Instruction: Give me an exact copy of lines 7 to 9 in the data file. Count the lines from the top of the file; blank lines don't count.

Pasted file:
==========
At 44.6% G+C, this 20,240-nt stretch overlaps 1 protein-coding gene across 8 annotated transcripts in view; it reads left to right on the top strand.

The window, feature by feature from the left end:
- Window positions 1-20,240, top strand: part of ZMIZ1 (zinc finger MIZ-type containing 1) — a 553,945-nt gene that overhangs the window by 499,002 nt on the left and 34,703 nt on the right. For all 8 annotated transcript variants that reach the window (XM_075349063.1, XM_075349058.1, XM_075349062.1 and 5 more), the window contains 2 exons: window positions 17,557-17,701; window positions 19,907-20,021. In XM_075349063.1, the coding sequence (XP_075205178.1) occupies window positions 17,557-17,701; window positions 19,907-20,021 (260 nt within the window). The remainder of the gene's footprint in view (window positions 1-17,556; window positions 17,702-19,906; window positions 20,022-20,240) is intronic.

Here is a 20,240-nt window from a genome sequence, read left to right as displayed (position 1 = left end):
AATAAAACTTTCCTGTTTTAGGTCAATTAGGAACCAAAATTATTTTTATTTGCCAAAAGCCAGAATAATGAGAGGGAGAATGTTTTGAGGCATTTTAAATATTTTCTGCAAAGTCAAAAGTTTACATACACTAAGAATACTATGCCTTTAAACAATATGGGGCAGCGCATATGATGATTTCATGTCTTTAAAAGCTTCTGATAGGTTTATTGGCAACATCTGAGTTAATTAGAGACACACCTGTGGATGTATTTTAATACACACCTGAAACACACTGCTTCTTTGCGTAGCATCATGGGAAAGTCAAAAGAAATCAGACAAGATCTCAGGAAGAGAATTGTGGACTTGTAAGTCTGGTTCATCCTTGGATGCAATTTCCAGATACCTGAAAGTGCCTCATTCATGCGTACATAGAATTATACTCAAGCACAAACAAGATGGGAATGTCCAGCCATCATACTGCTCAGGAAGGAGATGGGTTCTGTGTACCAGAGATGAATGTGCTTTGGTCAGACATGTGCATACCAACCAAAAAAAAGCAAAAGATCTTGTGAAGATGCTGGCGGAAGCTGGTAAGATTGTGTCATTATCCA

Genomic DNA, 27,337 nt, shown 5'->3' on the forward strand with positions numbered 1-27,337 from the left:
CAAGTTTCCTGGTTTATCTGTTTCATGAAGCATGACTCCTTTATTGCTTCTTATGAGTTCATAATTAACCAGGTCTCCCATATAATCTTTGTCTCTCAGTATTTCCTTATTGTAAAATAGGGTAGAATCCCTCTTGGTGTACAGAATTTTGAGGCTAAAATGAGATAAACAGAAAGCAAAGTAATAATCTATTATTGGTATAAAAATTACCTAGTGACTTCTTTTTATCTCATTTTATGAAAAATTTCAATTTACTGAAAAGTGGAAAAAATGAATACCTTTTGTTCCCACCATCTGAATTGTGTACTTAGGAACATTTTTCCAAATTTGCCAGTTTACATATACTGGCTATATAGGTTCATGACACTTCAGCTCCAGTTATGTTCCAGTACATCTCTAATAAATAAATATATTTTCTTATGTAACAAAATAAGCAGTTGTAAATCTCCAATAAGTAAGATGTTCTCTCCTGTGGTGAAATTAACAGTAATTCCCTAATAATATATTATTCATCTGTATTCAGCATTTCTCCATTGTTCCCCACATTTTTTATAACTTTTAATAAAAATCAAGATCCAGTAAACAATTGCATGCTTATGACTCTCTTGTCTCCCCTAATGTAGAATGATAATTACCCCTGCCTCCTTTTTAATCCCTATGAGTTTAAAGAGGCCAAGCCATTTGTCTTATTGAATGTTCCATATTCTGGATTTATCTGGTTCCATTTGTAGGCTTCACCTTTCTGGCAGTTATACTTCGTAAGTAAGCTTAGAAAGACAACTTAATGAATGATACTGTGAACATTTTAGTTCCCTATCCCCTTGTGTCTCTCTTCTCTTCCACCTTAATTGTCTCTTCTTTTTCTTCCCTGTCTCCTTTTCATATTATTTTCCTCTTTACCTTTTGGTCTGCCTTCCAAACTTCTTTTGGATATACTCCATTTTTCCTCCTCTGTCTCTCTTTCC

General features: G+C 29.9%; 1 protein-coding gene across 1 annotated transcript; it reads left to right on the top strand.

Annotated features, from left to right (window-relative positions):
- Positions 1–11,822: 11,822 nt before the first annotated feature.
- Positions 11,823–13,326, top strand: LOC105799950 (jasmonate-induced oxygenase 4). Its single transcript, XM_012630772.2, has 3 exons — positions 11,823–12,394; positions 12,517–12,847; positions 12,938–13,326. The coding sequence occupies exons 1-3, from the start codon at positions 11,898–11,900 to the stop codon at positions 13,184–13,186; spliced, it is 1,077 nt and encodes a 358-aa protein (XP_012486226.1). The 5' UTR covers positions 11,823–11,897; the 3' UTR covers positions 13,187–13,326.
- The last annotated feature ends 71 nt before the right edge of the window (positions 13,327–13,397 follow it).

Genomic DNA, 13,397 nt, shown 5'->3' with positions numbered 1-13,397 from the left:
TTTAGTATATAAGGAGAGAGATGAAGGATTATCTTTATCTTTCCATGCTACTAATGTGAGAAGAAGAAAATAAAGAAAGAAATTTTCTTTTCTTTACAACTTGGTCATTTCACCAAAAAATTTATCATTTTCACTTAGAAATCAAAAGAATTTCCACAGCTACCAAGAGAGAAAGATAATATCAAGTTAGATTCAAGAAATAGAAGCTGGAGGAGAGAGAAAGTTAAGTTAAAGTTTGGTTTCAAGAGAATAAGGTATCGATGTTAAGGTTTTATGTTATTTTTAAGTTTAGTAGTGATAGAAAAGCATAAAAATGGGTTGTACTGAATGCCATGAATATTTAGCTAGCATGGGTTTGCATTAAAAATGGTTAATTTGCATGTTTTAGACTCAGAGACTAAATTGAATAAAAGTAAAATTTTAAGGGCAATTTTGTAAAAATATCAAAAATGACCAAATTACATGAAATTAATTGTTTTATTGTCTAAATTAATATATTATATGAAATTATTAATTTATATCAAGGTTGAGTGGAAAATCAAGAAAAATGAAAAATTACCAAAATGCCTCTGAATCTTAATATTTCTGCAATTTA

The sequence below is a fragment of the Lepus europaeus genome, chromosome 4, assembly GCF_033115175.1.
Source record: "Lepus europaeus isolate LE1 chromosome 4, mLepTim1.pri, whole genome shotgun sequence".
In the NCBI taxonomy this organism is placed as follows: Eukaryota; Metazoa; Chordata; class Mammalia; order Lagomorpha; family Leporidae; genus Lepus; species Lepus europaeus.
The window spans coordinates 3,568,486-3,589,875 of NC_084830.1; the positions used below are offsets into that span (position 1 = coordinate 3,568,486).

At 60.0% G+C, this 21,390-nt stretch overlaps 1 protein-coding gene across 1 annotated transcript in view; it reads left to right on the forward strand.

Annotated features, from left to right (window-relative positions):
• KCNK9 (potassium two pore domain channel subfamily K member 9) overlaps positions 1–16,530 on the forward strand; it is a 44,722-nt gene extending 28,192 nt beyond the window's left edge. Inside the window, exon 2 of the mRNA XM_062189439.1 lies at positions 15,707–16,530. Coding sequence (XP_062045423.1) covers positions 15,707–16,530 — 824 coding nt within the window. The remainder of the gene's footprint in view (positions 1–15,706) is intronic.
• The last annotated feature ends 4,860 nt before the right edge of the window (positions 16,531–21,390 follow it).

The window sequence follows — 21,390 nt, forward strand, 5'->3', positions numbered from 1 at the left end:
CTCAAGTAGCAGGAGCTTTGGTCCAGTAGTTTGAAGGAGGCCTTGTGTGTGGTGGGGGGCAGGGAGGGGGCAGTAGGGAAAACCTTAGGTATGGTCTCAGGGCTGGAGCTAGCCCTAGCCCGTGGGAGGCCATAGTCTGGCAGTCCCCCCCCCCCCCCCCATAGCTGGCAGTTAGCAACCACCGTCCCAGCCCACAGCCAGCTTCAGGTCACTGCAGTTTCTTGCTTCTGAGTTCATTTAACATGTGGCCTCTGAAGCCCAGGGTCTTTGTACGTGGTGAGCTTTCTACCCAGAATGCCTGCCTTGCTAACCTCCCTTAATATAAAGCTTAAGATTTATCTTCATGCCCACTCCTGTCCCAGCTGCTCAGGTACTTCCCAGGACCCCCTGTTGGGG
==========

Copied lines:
CAAGTTTCCTGGTTTATCTGTTTCATGAAGCATGACTCCTTTATTGCTTCTTATGAGTTCATAATTAACCAGGTCTCCCATATAATCTTTGTCTCTCAGTATTTCCTTATTGTAAAATAGGGTAGAATCCCTCTTGGTGTACAGAATTTTGAGGCTAAAATGAGATAAACAGAAAGCAAAGTAATAATCTATTATTGGTATAAAAATTACCTAGTGACTTCTTTTTATCTCATTTTATGAAAAATTTCAATTTACTGAAAAGTGGAAAAAATGAATACCTTTTGTTCCCACCATCTGAATTGTGTACTTAGGAACATTTTTCCAAATTTGCCAGTTTACATATACTGGCTATATAGGTTCATGACACTTCAGCTCCAGTTATGTTCCAGTACATCTCTAATAAATAAATATATTTTCTTATGTAACAAAATAAGCAGTTGTAAATCTCCAATAAGTAAGATGTTCTCTCCTGTGGTGAAATTAACAGTAATTCCCTAATAATATATTATTCATCTGTATTCAGCATTTCTCCATTGTTCCCCACATTTTTTATAACTTTTAATAAAAATCAAGATCCAGTAAACAATTGCATGCTTATGACTCTCTTGTCTCCCCTAATGTAGAATGATAATTACCCCTGCCTCCTTTTTAATCCCTATGAGTTTAAAGAGGCCAAGCCATTTGTCTTATTGAATGTTCCATATTCTGGATTTATCTGGTTCCATTTGTAGGCTTCACCTTTCTGGCAGTTATACTTCGTAAGTAAGCTTAGAAAGACAACTTAATGAATGATACTGTGAACATTTTAGTTCCCTATCCCCTTGTGTCTCTCTTCTCTTCCACCTTAATTGTCTCTTCTTTTTCTTCCCTGTCTCCTTTTCATATTATTTTCCTCTTTACCTTTTGGTCTGCCTTCCAAACTTCTTTTGGATATACTCCATTTTTCCTCCTCTGTCTCTCTTTCC

General features: G+C 29.9%; 1 protein-coding gene across 1 annotated transcript; it reads left to right on the top strand.

Annotated features, from left to right (window-relative positions):